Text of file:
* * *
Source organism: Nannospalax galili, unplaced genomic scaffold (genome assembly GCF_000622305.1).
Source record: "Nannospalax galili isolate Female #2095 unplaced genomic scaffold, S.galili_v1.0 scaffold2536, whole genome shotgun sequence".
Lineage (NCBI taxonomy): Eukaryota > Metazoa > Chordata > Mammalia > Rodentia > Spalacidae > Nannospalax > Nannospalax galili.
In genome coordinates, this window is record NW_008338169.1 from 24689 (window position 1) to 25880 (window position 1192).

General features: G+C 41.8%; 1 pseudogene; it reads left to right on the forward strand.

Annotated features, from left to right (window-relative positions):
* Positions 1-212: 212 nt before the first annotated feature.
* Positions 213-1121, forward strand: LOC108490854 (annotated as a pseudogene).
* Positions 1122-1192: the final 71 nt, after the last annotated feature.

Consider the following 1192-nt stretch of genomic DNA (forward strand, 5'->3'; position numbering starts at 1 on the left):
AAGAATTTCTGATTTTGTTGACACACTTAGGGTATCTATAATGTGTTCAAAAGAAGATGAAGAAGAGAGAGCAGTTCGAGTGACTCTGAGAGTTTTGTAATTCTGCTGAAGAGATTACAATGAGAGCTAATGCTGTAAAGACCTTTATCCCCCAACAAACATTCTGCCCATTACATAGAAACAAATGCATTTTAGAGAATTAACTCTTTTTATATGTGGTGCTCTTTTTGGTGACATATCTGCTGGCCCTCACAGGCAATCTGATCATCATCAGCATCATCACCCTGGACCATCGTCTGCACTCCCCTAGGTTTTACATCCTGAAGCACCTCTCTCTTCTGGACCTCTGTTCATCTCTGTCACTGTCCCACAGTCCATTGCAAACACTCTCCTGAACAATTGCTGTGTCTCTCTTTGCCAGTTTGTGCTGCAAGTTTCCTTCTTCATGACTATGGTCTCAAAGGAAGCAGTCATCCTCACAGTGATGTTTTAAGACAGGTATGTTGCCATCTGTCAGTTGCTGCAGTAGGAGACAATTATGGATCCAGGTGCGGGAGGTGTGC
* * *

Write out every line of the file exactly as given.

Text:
Source organism: Nannospalax galili, unplaced genomic scaffold (genome assembly GCF_000622305.1).
Source record: "Nannospalax galili isolate Female #2095 unplaced genomic scaffold, S.galili_v1.0 scaffold2536, whole genome shotgun sequence".
Lineage (NCBI taxonomy): Eukaryota > Metazoa > Chordata > Mammalia > Rodentia > Spalacidae > Nannospalax > Nannospalax galili.
In genome coordinates, this window is record NW_008338169.1 from 24689 (window position 1) to 25880 (window position 1192).

General features: G+C 41.8%; 1 pseudogene; it reads left to right on the forward strand.

Annotated features, from left to right (window-relative positions):
* Positions 1-212: 212 nt before the first annotated feature.
* Positions 213-1121, forward strand: LOC108490854 (annotated as a pseudogene).
* Positions 1122-1192: the final 71 nt, after the last annotated feature.

Consider the following 1192-nt stretch of genomic DNA (forward strand, 5'->3'; position numbering starts at 1 on the left):
AAGAATTTCTGATTTTGTTGACACACTTAGGGTATCTATAATGTGTTCAAAAGAAGATGAAGAAGAGAGAGCAGTTCGAGTGACTCTGAGAGTTTTGTAATTCTGCTGAAGAGATTACAATGAGAGCTAATGCTGTAAAGACCTTTATCCCCCAACAAACATTCTGCCCATTACATAGAAACAAATGCATTTTAGAGAATTAACTCTTTTTATATGTGGTGCTCTTTTTGGTGACATATCTGCTGGCCCTCACAGGCAATCTGATCATCATCAGCATCATCACCCTGGACCATCGTCTGCACTCCCCTAGGTTTTACATCCTGAAGCACCTCTCTCTTCTGGACCTCTGTTCATCTCTGTCACTGTCCCACAGTCCATTGCAAACACTCTCCTGAACAATTGCTGTGTCTCTCTTTGCCAGTTTGTGCTGCAAGTTTCCTTCTTCATGACTATGGTCTCAAAGGAAGCAGTCATCCTCACAGTGATGTTTTAAGACAGGTATGTTGCCATCTGTCAGTTGCTGCAGTAGGAGACAATTATGGATCCAGGTGCGGGAGGTGTGC